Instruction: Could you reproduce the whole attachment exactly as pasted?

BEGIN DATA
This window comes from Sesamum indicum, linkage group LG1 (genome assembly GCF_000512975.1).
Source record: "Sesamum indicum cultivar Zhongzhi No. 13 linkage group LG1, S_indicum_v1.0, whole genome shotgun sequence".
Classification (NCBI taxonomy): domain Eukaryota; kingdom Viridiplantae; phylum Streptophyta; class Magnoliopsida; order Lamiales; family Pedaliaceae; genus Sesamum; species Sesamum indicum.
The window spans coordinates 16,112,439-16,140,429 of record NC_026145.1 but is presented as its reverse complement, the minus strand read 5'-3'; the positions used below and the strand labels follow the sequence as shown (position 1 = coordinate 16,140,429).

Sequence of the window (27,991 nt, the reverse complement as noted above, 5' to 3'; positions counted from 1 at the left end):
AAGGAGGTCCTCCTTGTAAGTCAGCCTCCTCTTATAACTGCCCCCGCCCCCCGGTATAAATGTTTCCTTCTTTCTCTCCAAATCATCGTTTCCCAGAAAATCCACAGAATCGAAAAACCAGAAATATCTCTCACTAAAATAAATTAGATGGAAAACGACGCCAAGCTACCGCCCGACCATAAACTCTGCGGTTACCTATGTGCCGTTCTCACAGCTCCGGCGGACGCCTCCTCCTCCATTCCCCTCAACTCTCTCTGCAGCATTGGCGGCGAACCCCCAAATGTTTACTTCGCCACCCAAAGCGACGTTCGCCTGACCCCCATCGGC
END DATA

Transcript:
This window comes from Sesamum indicum, linkage group LG1 (genome assembly GCF_000512975.1).
Source record: "Sesamum indicum cultivar Zhongzhi No. 13 linkage group LG1, S_indicum_v1.0, whole genome shotgun sequence".
Classification (NCBI taxonomy): domain Eukaryota; kingdom Viridiplantae; phylum Streptophyta; class Magnoliopsida; order Lamiales; family Pedaliaceae; genus Sesamum; species Sesamum indicum.
The window spans coordinates 16,112,439-16,140,429 of record NC_026145.1 but is presented as its reverse complement, the minus strand read 5'-3'; the positions used below and the strand labels follow the sequence as shown (position 1 = coordinate 16,140,429).

Sequence of the window (27,991 nt, the reverse complement as noted above, 5' to 3'; positions counted from 1 at the left end):
AAGGAGGTCCTCCTTGTAAGTCAGCCTCCTCTTATAACTGCCCCCGCCCCCCGGTATAAATGTTTCCTTCTTTCTCTCCAAATCATCGTTTCCCAGAAAATCCACAGAATCGAAAAACCAGAAATATCTCTCACTAAAATAAATTAGATGGAAAACGACGCCAAGCTACCGCCCGACCATAAACTCTGCGGTTACCTATGTGCCGTTCTCACAGCTCCGGCGGACGCCTCCTCCTCCATTCCCCTCAACTCTCTCTGCAGCATTGGCGGCGAACCCCCAAATGTTTACTTCGCCACCCAAAGCGACGTTCGCCTGACCCCCATCGGC